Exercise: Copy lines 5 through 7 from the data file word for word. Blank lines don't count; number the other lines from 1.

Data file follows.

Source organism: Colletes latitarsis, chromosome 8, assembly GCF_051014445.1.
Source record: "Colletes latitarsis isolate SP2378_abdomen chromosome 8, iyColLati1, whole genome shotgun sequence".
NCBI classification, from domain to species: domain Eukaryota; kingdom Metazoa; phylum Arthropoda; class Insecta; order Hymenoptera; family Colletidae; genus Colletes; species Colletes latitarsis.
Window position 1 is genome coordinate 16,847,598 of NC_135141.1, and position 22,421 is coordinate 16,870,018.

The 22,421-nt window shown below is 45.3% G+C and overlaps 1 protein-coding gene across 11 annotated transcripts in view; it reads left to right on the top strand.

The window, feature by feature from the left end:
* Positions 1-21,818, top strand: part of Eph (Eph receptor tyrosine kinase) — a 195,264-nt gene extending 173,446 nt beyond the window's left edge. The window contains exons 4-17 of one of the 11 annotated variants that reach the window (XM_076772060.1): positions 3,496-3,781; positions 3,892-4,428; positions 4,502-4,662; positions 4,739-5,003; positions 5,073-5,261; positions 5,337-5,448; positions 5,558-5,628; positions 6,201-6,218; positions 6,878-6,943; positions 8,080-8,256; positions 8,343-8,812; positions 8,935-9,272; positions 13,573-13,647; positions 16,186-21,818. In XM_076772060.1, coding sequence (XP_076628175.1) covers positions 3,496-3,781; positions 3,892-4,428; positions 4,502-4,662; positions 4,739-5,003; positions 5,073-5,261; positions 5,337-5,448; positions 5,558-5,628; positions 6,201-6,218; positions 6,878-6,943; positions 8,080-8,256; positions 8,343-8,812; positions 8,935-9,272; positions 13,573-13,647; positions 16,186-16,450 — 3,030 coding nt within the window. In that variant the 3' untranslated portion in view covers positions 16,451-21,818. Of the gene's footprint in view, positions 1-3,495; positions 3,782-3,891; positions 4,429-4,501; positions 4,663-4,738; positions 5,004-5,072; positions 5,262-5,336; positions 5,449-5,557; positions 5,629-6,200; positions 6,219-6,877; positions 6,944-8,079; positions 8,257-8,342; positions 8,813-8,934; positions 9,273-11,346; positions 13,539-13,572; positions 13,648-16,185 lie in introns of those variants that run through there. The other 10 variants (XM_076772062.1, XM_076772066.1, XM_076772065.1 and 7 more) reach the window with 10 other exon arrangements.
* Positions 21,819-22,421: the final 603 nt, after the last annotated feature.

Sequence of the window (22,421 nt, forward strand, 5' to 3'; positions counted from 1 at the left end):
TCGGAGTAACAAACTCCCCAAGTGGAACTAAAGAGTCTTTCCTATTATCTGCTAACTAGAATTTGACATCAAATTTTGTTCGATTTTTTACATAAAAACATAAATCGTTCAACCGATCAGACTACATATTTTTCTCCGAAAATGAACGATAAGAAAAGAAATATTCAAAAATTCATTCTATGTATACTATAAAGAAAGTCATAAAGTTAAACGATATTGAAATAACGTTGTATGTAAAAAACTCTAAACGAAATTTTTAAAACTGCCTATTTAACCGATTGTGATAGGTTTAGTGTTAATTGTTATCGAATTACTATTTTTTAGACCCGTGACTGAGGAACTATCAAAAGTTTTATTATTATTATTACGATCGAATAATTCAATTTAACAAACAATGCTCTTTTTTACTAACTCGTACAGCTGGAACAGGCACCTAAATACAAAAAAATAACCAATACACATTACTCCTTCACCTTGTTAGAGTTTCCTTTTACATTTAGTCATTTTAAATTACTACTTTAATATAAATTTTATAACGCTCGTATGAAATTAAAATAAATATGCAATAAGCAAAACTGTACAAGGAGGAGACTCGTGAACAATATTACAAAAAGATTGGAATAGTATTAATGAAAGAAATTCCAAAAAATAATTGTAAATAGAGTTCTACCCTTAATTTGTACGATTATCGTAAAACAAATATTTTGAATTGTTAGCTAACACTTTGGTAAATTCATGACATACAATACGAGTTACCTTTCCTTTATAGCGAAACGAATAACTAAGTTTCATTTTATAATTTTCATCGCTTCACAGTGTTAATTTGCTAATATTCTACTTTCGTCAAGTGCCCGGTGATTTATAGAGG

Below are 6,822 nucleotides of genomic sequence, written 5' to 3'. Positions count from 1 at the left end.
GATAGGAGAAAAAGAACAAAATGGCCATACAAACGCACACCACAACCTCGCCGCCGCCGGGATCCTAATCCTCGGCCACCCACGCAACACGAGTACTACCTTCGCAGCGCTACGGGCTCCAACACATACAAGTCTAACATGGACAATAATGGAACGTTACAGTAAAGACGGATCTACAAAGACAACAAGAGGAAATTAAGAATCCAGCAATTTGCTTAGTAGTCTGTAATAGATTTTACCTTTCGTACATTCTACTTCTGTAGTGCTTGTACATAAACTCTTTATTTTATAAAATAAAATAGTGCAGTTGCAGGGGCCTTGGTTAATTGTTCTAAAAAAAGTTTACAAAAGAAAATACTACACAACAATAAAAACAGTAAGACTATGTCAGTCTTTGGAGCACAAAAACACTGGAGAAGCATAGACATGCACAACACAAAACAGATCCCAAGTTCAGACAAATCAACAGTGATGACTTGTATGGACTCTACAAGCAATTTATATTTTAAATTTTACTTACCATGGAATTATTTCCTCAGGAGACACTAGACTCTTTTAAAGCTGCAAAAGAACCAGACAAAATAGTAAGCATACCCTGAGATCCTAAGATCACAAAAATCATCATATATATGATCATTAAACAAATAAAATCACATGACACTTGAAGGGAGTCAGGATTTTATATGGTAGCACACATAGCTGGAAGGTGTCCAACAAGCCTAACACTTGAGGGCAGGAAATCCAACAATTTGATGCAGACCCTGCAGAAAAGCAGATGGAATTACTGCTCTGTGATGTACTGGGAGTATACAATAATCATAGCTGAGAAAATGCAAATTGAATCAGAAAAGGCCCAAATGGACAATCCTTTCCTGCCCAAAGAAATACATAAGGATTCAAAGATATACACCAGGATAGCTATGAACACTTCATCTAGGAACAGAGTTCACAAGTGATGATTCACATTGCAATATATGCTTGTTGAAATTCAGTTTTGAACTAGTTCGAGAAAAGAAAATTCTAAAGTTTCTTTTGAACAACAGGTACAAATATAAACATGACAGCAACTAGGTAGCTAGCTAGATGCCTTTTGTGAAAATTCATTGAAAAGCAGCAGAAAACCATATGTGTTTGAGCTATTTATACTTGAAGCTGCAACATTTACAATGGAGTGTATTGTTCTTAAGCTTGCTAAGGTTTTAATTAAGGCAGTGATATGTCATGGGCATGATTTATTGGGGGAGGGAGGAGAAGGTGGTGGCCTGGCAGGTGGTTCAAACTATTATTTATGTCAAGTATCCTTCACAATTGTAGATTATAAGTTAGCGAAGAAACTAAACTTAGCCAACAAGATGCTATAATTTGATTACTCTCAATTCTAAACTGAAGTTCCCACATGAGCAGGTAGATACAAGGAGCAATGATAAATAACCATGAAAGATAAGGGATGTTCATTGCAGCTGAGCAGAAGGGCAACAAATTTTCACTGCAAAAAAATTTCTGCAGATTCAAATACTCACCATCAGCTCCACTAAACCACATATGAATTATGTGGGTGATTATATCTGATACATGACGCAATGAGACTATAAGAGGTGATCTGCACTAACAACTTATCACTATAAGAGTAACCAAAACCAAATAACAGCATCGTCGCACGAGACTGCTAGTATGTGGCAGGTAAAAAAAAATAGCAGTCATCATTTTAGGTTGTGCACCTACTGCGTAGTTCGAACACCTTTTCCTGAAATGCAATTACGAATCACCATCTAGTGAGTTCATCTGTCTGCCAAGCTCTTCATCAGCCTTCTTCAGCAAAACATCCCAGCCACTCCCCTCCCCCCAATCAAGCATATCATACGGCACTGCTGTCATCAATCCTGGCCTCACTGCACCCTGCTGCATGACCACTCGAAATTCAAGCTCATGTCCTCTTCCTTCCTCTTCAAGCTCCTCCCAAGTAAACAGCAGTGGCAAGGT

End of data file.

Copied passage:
The 22,421-nt window shown below is 45.3% G+C and overlaps 1 protein-coding gene across 11 annotated transcripts in view; it reads left to right on the top strand.

The window, feature by feature from the left end:
* Positions 1-21,818, top strand: part of Eph (Eph receptor tyrosine kinase) — a 195,264-nt gene extending 173,446 nt beyond the window's left edge. The window contains exons 4-17 of one of the 11 annotated variants that reach the window (XM_076772060.1): positions 3,496-3,781; positions 3,892-4,428; positions 4,502-4,662; positions 4,739-5,003; positions 5,073-5,261; positions 5,337-5,448; positions 5,558-5,628; positions 6,201-6,218; positions 6,878-6,943; positions 8,080-8,256; positions 8,343-8,812; positions 8,935-9,272; positions 13,573-13,647; positions 16,186-21,818. In XM_076772060.1, coding sequence (XP_076628175.1) covers positions 3,496-3,781; positions 3,892-4,428; positions 4,502-4,662; positions 4,739-5,003; positions 5,073-5,261; positions 5,337-5,448; positions 5,558-5,628; positions 6,201-6,218; positions 6,878-6,943; positions 8,080-8,256; positions 8,343-8,812; positions 8,935-9,272; positions 13,573-13,647; positions 16,186-16,450 — 3,030 coding nt within the window. In that variant the 3' untranslated portion in view covers positions 16,451-21,818. Of the gene's footprint in view, positions 1-3,495; positions 3,782-3,891; positions 4,429-4,501; positions 4,663-4,738; positions 5,004-5,072; positions 5,262-5,336; positions 5,449-5,557; positions 5,629-6,200; positions 6,219-6,877; positions 6,944-8,079; positions 8,257-8,342; positions 8,813-8,934; positions 9,273-11,346; positions 13,539-13,572; positions 13,648-16,185 lie in introns of those variants that run through there. The other 10 variants (XM_076772062.1, XM_076772066.1, XM_076772065.1 and 7 more) reach the window with 10 other exon arrangements.